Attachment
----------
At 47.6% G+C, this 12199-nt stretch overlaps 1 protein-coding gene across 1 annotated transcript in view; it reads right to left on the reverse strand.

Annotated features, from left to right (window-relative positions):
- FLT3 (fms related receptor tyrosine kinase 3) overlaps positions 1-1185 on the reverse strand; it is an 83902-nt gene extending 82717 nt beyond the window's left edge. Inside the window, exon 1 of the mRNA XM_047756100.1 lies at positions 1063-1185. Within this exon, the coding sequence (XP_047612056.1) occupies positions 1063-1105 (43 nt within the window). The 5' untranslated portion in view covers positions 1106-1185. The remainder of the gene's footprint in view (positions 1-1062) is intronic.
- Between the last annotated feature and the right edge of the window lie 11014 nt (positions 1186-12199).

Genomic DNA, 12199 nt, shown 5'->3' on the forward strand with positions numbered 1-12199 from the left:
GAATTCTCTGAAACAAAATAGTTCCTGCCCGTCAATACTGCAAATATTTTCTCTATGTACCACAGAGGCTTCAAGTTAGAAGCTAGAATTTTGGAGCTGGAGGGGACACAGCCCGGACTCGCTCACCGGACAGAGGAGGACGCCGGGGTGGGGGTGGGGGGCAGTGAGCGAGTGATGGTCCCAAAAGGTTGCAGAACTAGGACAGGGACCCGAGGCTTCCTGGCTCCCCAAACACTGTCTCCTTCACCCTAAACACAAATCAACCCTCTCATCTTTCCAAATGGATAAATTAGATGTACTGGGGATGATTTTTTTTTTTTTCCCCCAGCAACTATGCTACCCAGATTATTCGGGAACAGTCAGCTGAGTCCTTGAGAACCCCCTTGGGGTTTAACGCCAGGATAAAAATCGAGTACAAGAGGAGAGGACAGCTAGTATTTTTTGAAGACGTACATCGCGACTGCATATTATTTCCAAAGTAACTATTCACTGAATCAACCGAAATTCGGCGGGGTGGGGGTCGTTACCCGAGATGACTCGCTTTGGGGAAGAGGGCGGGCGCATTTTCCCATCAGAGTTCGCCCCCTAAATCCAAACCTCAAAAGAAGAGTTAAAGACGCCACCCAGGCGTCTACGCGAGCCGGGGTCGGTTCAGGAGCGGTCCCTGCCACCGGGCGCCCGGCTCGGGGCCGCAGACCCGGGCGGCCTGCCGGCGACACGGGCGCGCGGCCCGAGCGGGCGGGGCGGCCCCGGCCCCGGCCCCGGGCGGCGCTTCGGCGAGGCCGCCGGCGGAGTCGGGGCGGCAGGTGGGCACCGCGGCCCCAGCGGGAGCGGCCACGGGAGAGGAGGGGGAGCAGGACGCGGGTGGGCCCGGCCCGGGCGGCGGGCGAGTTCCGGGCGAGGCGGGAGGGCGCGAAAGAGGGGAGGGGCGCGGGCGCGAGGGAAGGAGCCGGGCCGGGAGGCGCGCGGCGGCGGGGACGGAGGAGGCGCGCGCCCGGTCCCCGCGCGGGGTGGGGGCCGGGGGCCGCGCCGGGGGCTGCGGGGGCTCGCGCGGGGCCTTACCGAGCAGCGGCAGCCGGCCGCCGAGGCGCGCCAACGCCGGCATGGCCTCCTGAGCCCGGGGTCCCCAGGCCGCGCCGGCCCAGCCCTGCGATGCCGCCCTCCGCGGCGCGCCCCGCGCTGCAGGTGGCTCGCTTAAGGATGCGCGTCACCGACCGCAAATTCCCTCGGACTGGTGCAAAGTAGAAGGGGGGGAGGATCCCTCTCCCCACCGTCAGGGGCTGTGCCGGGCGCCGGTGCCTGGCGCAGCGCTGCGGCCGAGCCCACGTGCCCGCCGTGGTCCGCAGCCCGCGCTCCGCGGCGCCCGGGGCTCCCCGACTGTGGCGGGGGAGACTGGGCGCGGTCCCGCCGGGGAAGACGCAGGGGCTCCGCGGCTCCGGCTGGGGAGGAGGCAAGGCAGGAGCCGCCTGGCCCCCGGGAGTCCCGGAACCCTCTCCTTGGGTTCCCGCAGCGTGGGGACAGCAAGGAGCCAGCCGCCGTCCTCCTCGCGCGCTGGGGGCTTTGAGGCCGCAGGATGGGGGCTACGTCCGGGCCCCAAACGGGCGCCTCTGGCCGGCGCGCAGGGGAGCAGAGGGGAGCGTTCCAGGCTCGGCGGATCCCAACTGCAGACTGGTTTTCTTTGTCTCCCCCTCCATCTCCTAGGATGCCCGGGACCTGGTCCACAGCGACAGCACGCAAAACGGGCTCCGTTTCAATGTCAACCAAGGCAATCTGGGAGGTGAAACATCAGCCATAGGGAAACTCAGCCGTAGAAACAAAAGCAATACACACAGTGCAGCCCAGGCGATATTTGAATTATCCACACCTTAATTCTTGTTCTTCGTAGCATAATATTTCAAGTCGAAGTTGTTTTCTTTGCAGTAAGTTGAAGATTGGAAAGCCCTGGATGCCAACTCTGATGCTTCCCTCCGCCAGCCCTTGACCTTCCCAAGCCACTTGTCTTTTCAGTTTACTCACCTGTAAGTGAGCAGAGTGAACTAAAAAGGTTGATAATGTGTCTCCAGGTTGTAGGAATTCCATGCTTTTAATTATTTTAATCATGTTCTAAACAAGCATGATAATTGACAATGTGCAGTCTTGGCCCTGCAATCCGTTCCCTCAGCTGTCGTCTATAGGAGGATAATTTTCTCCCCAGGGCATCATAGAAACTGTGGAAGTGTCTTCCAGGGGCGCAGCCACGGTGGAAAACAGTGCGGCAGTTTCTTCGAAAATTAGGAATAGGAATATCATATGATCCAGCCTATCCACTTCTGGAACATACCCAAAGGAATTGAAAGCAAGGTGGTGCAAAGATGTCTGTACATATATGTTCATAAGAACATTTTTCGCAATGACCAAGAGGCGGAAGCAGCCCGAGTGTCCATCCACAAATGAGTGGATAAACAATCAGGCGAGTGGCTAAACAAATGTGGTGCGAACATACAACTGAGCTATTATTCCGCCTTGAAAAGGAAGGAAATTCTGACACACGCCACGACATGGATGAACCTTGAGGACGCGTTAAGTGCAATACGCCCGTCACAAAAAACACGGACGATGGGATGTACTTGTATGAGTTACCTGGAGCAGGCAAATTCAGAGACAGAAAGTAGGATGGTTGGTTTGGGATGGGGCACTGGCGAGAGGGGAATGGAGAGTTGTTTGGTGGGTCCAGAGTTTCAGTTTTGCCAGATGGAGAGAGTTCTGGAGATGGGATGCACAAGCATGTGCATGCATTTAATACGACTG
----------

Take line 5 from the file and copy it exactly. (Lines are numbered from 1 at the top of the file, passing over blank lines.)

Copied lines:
Genomic DNA, 12199 nt, shown 5'->3' on the forward strand with positions numbered 1-12199 from the left: